07/12/2017 - 13:40

Byrnecut slams payroll changes

07/12/2017 - 13:40

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Byrnecut executive chairman Steve Coughlan has slammed the state government’s decision to crack down on payroll tax exemptions, saying his company will no longer receive the exemption for courses being undertaken by 1,200 employees.

The government announced last week that exemptions will be limited.

Byrnecut executive chairman Steve Coughlan has slammed the state government’s decision to crack down on payroll tax exemptions, saying his company will no longer receive the exemption for courses being undertaken by 1,200 employees.

The government announced last week that exemptions will be limited to all apprenticeships and to traineeships undertaken by new employees earning less than $100,000 per annum.

In an email to all employees Mr Coughlan said the contractor could no longer use the exemption for employees undertaking certificates in a metalliferous mining course.

“The removal of the exemption is on top of an increase in payroll tax for larger employers,” he said.

“The combination of these measures has a material effect on our business.”

Mr Coughlan said the company was a registered training organisation.

“The purpose of becoming an RTO was to train those employees who were motivated and interested in upskilling and gaining a nationally recognised certificate,” he said

Byrnecut does not charge for this service and only conducts the training for its own personnel; it is a cost to the business.”

Mr Coughlan also indicated that the company had not been consulted by the government regarding the changes.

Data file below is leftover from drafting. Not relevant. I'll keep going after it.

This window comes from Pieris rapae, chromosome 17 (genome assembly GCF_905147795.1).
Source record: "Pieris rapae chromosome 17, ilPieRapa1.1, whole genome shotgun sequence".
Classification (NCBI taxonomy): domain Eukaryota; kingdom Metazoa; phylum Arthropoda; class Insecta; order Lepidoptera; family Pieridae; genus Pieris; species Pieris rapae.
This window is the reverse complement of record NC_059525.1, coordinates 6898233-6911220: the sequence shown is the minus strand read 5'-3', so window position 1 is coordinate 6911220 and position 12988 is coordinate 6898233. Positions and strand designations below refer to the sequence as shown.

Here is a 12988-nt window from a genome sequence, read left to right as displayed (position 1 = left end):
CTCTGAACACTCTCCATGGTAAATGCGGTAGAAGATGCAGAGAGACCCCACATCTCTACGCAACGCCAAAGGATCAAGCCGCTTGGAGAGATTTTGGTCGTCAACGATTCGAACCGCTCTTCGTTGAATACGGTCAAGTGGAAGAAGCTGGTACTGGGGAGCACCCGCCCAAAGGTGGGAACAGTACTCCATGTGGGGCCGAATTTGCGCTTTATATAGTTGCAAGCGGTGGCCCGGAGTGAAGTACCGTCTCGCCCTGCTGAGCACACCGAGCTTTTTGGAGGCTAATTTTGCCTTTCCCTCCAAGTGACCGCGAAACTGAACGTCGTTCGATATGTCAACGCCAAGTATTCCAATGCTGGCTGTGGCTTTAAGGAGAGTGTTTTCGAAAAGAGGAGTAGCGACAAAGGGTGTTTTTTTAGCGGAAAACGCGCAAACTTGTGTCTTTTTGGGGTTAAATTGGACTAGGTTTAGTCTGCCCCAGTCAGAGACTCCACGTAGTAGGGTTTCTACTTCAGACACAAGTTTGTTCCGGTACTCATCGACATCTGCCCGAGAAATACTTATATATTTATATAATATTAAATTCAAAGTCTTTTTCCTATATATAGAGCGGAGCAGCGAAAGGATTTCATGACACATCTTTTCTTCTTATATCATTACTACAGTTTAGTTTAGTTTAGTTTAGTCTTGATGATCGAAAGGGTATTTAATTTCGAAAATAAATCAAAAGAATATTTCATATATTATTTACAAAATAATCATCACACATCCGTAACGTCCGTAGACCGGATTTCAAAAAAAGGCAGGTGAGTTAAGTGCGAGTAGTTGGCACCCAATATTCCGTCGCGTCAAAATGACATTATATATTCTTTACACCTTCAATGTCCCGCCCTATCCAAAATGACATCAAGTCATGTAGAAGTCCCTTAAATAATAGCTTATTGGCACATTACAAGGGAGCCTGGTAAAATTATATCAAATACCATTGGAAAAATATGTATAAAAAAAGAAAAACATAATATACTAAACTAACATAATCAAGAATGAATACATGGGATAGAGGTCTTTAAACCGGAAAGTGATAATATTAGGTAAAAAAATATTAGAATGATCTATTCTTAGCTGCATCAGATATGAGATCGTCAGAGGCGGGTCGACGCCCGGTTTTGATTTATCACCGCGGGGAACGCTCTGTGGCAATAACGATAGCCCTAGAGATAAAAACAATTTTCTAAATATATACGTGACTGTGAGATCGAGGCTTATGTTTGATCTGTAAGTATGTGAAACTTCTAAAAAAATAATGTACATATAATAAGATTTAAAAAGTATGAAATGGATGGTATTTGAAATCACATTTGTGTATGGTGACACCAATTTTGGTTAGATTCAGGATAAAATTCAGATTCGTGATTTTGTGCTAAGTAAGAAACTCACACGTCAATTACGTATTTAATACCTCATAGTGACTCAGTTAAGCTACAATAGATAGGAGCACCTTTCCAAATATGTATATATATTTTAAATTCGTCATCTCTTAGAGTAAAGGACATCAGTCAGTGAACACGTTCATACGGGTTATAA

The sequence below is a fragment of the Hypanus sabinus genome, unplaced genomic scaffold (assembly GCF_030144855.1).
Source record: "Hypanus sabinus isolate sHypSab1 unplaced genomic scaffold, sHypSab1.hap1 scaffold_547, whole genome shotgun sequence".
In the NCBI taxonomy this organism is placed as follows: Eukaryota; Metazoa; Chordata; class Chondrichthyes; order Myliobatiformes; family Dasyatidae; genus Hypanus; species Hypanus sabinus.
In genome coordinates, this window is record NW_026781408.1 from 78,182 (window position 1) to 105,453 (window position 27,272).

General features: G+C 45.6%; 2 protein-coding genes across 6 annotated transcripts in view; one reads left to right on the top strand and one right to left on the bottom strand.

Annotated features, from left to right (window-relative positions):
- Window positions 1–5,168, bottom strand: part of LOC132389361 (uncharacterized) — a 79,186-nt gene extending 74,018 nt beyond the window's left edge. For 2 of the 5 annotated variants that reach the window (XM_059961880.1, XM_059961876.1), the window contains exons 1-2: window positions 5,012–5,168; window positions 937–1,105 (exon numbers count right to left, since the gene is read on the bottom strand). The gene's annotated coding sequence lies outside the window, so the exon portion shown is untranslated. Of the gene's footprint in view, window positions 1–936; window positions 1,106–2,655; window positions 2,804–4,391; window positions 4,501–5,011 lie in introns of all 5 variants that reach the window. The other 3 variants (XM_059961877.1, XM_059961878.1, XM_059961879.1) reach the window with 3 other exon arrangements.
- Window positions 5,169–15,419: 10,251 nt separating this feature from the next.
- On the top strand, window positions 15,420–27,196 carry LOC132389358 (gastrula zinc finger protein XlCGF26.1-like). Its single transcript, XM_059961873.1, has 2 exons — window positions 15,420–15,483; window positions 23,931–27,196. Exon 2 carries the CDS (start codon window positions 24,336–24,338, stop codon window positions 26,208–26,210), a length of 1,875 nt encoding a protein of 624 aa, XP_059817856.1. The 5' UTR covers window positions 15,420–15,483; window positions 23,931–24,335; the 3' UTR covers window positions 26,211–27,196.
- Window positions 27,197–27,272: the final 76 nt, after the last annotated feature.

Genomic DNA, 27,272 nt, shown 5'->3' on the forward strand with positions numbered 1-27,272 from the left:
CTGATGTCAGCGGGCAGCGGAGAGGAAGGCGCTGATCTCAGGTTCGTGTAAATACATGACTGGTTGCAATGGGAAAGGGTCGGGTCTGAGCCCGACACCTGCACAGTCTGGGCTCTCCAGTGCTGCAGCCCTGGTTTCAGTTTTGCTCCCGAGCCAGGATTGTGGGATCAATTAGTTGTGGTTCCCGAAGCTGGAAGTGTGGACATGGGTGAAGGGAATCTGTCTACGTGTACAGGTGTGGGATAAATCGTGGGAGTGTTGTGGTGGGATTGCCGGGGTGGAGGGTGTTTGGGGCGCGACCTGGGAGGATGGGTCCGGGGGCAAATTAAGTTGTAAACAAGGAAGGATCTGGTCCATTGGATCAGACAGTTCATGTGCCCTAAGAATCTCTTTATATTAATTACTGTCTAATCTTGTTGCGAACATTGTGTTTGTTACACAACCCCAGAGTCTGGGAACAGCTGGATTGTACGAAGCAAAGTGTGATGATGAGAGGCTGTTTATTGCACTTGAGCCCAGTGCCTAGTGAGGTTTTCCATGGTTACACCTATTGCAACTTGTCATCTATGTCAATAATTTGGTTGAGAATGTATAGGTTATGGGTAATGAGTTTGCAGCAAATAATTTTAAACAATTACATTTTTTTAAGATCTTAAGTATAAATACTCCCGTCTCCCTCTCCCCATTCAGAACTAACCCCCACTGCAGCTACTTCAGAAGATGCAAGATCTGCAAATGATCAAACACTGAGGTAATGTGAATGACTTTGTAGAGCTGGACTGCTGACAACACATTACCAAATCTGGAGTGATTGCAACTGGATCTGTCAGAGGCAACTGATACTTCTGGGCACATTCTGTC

“Had there been (consultation), we would have recommended an audit of all training across all businesses to eliminate the alleged tax avoidance issues,” he said.

“The treasurer is picking soft targets to raise money.

“It is very disappointing that, in the case of our business, the targeted action results in more costs for employing personnel.

“The message is clear; if a business is entrepreneurial, has size and is successful, this government will tax it more.”

Treasurer Ben Wyatt said the changes, which included a new grant scheme, would be more transparent.

“The previous system has been open to abuse,” he said

“This new system will also be a boost to small businesses as we work towards a grant system which is available to all businesses, not just those who pay payroll tax.”

Last week, Chamber of Commerce and Industry of WA chief economist Rick Newnham also criticised the changes.

“Automation will continue to have widespread impacts on employment in WA, particularly for older employees,” Mr Newnham said

“The payroll tax exemption for trainees assists employers to retrain and develop their workforce as technology drives rapid changes in the economy.

“The government has conducted no industry consultation despite this decision inevitably leading to sub-standard training in WA, below the national accredited standard.”

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